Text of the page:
I was reading through Eric Holdeman’s commentary about a new book (Collaborate or Perish – disclosure: Amazon.ca affiliate link) – though he, like me hasn’t read the full book – there is a Q&A with one of the authors and he knows the players.

Eric disagrees with many of the broad-brush statements raised in the Q&A (follow Eric’s blog to the Q&A). He then brings up a good approach that collaboration can only occur after trust has been established – at the individual and organization level. He is correct that establishing this trust takes time – a lot more time than one would think.

Eric’s point about old baggage isn’t lost on the work that I’m lucky enough to be doing with the MASAS team.  We’ve seen barriers fall down in front of us – between groups that we had assumed were working together. Groups that may even have been hostile in the past (baggage) are working together and establishing those critical individual and organization-level relationships. It took a while for us to realize why this is – but Eric’s point about a possible solution, is one that I would say is a mandatory – a “third party neutral party” must be involved.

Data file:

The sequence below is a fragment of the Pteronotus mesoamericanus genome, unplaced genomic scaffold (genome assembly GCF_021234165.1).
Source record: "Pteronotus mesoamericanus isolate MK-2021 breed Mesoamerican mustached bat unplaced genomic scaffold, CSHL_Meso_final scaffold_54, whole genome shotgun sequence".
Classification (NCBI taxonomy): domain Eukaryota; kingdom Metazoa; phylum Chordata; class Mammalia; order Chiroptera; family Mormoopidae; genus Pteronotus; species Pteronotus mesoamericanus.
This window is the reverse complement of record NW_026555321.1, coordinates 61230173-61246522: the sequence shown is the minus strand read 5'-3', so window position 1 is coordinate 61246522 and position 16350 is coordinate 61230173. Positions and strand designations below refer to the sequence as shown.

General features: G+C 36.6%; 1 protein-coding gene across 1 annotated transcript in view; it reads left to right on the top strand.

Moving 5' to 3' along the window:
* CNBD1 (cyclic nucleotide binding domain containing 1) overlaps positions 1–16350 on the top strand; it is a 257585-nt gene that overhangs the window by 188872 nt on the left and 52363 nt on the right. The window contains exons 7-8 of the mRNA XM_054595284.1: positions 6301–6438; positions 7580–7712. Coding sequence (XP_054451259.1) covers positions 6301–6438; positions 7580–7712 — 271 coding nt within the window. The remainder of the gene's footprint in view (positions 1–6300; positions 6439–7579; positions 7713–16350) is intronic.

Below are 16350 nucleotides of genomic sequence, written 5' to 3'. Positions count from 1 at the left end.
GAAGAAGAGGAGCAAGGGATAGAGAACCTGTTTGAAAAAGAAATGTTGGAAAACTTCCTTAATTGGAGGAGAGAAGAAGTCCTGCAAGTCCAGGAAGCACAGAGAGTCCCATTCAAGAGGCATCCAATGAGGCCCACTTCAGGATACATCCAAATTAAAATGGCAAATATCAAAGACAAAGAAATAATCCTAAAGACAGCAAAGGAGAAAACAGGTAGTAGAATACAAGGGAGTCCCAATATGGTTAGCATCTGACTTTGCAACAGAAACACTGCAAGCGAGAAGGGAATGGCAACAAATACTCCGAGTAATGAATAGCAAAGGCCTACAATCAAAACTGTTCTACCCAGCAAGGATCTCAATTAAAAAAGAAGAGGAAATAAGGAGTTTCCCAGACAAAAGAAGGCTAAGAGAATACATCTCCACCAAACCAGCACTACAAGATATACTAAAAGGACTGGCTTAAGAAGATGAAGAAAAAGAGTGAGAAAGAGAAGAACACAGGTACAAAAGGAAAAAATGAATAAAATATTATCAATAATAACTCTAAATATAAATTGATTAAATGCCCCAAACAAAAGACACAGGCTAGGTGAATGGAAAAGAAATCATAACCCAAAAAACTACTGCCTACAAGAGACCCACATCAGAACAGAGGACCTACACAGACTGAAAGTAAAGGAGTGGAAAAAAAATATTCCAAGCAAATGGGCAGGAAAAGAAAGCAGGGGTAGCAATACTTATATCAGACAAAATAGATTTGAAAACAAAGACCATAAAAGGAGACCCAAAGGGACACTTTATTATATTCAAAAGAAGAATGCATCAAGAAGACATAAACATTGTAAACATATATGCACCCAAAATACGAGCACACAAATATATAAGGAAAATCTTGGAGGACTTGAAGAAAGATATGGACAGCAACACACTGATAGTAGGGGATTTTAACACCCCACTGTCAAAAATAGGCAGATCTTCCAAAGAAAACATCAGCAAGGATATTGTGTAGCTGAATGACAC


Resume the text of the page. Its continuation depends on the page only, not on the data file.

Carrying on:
To me the third party must be there – any system of collaboration that is hosted by a single entity, as good/great as that entity is – will be seen as “their system”. Some groups will join, but many will stand back and stay out for various reasons (past relationships, information ownership, and many others). Others will actively campaign against it either to put forward their own solution or to simply fight the idea.

What we have seen with MASAS is that information exchange will only begin after creating that neutral third-party that isn’t run by any one particular interest – this may be influenced and funded by groups, but it is its own entity with a mandate of neutrality. Further, it needs transparency in its operations and governance. Trust is a hard thing – it takes time to build and it builds slowly. So, to make things work you can’t rush it and you can’t skip steps.

Establishing situational awareness is tough. It gets tougher when multiple agencies are involved. The dynamic of what information is needed changes as each agency has its own focus and context. Adding a trust barrier makes it only harder. Working collaboratively requires that trust but being shown a “trust me – I’m big” type of system isn’t going to get us through that trust barrier.